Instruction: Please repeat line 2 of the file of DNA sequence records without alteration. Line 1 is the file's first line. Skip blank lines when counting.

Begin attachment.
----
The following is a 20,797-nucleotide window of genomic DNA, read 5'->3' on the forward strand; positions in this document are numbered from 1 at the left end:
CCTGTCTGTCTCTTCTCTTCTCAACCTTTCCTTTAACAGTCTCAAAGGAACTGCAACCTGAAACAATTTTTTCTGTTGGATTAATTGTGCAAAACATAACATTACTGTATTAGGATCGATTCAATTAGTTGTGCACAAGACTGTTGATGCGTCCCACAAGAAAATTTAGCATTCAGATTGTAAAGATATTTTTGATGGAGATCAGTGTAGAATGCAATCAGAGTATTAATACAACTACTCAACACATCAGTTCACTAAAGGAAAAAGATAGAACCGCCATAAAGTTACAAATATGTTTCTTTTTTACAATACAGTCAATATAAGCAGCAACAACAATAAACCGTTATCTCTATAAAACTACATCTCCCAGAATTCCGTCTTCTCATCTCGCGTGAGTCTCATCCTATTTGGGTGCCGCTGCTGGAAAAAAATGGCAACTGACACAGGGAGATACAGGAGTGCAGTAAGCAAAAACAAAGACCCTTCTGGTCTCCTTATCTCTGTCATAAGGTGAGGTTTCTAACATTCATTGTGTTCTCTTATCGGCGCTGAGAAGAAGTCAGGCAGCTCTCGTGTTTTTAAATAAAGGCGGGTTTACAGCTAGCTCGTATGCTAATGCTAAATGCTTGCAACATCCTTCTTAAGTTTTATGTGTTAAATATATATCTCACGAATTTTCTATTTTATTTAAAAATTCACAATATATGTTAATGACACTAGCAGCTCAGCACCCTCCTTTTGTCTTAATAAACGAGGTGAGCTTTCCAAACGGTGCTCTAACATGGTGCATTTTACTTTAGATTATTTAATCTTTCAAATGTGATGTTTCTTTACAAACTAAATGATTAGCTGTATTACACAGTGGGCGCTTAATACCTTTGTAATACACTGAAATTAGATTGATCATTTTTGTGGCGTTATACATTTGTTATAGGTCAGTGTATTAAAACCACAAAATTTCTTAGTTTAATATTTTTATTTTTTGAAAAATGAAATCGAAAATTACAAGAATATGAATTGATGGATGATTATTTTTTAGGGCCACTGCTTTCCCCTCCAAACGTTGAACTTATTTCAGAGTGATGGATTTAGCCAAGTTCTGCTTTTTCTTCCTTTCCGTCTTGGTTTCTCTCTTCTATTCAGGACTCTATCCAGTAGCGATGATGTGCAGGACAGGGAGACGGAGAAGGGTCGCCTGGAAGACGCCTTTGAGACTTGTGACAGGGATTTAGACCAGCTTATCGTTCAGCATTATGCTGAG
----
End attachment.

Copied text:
CCTGTCTGTCTCTTCTCTTCTCAACCTTTCCTTTAACAGTCTCAAAGGAACTGCAACCTGAAACAATTTTTTCTGTTGGATTAATTGTGCAAAACATAACATTACTGTATTAGGATCGATTCAATTAGTTGTGCACAAGACTGTTGATGCGTCCCACAAGAAAATTTAGCATTCAGATTGTAAAGATATTTTTGATGGAGATCAGTGTAGAATGCAATCAGAGTATTAATACAACTACTCAACACATCAGTTCACTAAAGGAAAAAGATAGAACCGCCATAAAGTTACAAATATGTTTCTTTTTTACAATACAGTCAATATAAGCAGCAACAACAATAAACCGTTATCTCTATAAAACTACATCTCCCAGAATTCCGTCTTCTCATCTCGCGTGAGTCTCATCCTATTTGGGTGCCGCTGCTGGAAAAAAATGGCAACTGACACAGGGAGATACAGGAGTGCAGTAAGCAAAAACAAAGACCCTTCTGGTCTCCTTATCTCTGTCATAAGGTGAGGTTTCTAACATTCATTGTGTTCTCTTATCGGCGCTGAGAAGAAGTCAGGCAGCTCTCGTGTTTTTAAATAAAGGCGGGTTTACAGCTAGCTCGTATGCTAATGCTAAATGCTTGCAACATCCTTCTTAAGTTTTATGTGTTAAATATATATCTCACGAATTTTCTATTTTATTTAAAAATTCACAATATATGTTAATGACACTAGCAGCTCAGCACCCTCCTTTTGTCTTAATAAACGAGGTGAGCTTTCCAAACGGTGCTCTAACATGGTGCATTTTACTTTAGATTATTTAATCTTTCAAATGTGATGTTTCTTTACAAACTAAATGATTAGCTGTATTACACAGTGGGCGCTTAATACCTTTGTAATACACTGAAATTAGATTGATCATTTTTGTGGCGTTATACATTTGTTATAGGTCAGTGTATTAAAACCACAAAATTTCTTAGTTTAATATTTTTATTTTTTGAAAAATGAAATCGAAAATTACAAGAATATGAATTGATGGATGATTATTTTTTAGGGCCACTGCTTTCCCCTCCAAACGTTGAACTTATTTCAGAGTGATGGATTTAGCCAAGTTCTGCTTTTTCTTCCTTTCCGTCTTGGTTTCTCTCTTCTATTCAGGACTCTATCCAGTAGCGATGATGTGCAGGACAGGGAGACGGAGAAGGGTCGCCTGGAAGACGCCTTTGAGACTTGTGACAGGGATTTAGACCAGCTTATCGTTCAGCATTATGCTGAG